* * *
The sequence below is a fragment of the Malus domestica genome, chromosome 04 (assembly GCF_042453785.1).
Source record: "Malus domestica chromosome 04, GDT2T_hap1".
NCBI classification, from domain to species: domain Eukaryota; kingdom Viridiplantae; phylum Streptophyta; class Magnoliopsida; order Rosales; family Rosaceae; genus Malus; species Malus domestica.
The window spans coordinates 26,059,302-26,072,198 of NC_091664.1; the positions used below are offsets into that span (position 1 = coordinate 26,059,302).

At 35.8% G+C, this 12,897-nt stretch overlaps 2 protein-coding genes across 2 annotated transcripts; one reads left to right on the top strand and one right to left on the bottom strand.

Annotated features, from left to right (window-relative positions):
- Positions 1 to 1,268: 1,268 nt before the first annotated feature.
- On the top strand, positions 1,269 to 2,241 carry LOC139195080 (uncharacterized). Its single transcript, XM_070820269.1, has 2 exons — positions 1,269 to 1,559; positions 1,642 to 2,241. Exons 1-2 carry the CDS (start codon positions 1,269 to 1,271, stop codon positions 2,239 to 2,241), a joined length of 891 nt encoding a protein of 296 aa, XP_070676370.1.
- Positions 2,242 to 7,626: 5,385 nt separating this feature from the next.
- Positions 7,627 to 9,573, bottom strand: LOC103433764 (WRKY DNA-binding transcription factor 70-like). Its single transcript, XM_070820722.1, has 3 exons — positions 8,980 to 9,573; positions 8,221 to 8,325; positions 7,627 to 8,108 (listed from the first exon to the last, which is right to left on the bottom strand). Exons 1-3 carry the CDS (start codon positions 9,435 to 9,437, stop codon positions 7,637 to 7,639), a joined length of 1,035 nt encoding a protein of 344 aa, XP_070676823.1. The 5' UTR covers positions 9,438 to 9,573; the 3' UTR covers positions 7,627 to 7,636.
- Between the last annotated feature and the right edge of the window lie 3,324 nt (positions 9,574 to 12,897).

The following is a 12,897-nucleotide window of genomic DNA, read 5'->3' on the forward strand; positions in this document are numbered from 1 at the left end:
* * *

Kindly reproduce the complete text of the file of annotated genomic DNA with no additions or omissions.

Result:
The sequence below is a fragment of the Malus domestica genome, chromosome 04 (assembly GCF_042453785.1).
Source record: "Malus domestica chromosome 04, GDT2T_hap1".
NCBI classification, from domain to species: domain Eukaryota; kingdom Viridiplantae; phylum Streptophyta; class Magnoliopsida; order Rosales; family Rosaceae; genus Malus; species Malus domestica.
The window spans coordinates 26,059,302-26,072,198 of NC_091664.1; the positions used below are offsets into that span (position 1 = coordinate 26,059,302).

At 35.8% G+C, this 12,897-nt stretch overlaps 2 protein-coding genes across 2 annotated transcripts; one reads left to right on the top strand and one right to left on the bottom strand.

Annotated features, from left to right (window-relative positions):
- Positions 1 to 1,268: 1,268 nt before the first annotated feature.
- On the top strand, positions 1,269 to 2,241 carry LOC139195080 (uncharacterized). Its single transcript, XM_070820269.1, has 2 exons — positions 1,269 to 1,559; positions 1,642 to 2,241. Exons 1-2 carry the CDS (start codon positions 1,269 to 1,271, stop codon positions 2,239 to 2,241), a joined length of 891 nt encoding a protein of 296 aa, XP_070676370.1.
- Positions 2,242 to 7,626: 5,385 nt separating this feature from the next.
- Positions 7,627 to 9,573, bottom strand: LOC103433764 (WRKY DNA-binding transcription factor 70-like). Its single transcript, XM_070820722.1, has 3 exons — positions 8,980 to 9,573; positions 8,221 to 8,325; positions 7,627 to 8,108 (listed from the first exon to the last, which is right to left on the bottom strand). Exons 1-3 carry the CDS (start codon positions 9,435 to 9,437, stop codon positions 7,637 to 7,639), a joined length of 1,035 nt encoding a protein of 344 aa, XP_070676823.1. The 5' UTR covers positions 9,438 to 9,573; the 3' UTR covers positions 7,627 to 7,636.
- Between the last annotated feature and the right edge of the window lie 3,324 nt (positions 9,574 to 12,897).

The following is a 12,897-nucleotide window of genomic DNA, read 5'->3' on the forward strand; positions in this document are numbered from 1 at the left end: